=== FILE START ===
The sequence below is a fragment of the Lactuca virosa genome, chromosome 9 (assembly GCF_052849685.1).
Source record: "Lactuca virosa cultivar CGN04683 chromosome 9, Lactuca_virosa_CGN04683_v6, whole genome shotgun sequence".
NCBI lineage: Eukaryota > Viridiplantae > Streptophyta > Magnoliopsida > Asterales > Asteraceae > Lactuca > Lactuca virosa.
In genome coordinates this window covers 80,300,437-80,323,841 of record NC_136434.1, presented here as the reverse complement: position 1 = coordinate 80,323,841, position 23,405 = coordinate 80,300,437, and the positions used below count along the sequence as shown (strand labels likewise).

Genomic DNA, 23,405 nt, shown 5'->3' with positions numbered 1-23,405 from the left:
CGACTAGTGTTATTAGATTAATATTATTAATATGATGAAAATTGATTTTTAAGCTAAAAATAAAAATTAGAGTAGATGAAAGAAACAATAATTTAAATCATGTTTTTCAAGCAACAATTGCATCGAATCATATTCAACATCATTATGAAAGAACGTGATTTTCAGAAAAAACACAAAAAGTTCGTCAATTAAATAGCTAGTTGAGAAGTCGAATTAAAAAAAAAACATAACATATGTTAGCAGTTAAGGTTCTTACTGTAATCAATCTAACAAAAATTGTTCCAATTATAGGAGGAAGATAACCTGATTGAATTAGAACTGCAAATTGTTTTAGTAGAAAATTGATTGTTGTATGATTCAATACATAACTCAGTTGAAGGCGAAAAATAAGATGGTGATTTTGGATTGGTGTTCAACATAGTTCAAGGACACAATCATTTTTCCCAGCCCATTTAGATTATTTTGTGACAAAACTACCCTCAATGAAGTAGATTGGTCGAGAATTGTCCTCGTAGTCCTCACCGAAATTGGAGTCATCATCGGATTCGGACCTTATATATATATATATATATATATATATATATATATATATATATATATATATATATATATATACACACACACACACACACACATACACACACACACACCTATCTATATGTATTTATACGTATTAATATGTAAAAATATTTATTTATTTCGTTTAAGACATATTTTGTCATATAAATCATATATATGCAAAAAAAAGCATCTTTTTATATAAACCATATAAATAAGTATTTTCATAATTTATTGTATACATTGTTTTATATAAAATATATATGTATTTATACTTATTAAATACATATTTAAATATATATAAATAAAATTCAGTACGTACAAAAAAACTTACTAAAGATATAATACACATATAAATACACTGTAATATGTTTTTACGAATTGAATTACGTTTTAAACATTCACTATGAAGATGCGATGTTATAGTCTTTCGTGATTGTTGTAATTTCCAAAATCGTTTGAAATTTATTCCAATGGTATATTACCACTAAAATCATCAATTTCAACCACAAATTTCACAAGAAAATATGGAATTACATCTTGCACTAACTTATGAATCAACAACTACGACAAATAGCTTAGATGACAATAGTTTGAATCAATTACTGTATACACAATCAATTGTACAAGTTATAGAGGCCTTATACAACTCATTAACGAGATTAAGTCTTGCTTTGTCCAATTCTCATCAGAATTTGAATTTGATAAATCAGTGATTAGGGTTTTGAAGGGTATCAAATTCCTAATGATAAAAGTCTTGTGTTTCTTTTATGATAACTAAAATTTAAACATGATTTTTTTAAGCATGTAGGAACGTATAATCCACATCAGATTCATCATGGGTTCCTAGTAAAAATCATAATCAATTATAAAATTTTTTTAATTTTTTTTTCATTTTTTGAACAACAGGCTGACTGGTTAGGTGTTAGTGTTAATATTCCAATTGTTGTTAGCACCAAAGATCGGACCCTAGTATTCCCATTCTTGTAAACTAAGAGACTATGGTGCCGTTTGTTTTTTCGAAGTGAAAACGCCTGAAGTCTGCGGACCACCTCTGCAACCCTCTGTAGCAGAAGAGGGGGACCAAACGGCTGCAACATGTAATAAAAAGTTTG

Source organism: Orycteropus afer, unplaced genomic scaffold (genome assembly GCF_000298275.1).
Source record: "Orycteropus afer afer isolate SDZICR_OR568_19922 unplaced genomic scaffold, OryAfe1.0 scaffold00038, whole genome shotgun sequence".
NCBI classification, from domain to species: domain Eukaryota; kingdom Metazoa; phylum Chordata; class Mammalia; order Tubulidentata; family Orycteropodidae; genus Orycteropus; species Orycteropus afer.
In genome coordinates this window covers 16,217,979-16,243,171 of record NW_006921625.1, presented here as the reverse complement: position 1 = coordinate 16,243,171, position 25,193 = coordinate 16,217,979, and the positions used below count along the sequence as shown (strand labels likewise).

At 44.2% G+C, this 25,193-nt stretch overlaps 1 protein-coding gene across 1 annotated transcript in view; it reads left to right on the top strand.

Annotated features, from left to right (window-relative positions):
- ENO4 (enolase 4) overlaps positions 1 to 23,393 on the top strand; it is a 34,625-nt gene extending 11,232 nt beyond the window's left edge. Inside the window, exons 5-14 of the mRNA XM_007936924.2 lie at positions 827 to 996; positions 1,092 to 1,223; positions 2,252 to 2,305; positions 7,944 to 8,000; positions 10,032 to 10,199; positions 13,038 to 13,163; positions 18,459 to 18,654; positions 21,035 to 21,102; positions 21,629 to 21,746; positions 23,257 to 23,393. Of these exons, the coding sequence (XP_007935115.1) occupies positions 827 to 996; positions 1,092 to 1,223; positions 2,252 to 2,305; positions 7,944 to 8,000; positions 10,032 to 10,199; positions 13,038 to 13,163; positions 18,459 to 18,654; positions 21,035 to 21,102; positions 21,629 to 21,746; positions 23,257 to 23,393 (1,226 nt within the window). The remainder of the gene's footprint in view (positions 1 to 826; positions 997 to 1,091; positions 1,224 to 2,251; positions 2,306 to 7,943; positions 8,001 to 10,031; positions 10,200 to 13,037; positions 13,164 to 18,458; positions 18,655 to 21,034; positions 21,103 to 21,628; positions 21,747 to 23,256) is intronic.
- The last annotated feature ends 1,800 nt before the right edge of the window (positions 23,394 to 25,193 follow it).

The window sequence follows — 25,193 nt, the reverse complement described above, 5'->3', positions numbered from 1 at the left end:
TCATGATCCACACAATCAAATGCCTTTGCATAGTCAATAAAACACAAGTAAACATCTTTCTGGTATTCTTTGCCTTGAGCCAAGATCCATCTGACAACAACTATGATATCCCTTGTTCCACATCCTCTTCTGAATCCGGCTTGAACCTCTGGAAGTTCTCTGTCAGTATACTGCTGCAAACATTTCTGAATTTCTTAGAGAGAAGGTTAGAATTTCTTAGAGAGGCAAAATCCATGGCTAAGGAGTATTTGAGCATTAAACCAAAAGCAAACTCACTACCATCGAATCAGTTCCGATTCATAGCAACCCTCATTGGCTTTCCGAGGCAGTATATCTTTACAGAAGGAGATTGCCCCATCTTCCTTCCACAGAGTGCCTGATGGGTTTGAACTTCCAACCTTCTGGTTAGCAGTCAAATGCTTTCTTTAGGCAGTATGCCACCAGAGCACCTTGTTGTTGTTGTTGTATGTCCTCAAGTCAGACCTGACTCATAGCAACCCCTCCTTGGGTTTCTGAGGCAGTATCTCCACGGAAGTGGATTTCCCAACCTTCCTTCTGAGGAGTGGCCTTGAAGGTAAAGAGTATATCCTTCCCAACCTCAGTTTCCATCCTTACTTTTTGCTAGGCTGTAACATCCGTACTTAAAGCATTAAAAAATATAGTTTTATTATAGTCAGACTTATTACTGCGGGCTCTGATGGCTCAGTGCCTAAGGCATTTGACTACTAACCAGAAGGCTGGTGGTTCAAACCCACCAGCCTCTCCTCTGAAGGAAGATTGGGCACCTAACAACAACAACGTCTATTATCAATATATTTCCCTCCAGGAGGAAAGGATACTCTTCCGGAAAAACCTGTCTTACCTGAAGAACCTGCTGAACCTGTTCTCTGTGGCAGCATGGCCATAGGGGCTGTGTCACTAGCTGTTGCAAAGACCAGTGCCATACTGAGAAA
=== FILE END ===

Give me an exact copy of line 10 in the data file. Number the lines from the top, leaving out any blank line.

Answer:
In genome coordinates this window covers 16,217,979-16,243,171 of record NW_006921625.1, presented here as the reverse complement: position 1 = coordinate 16,243,171, position 25,193 = coordinate 16,217,979, and the positions used below count along the sequence as shown (strand labels likewise).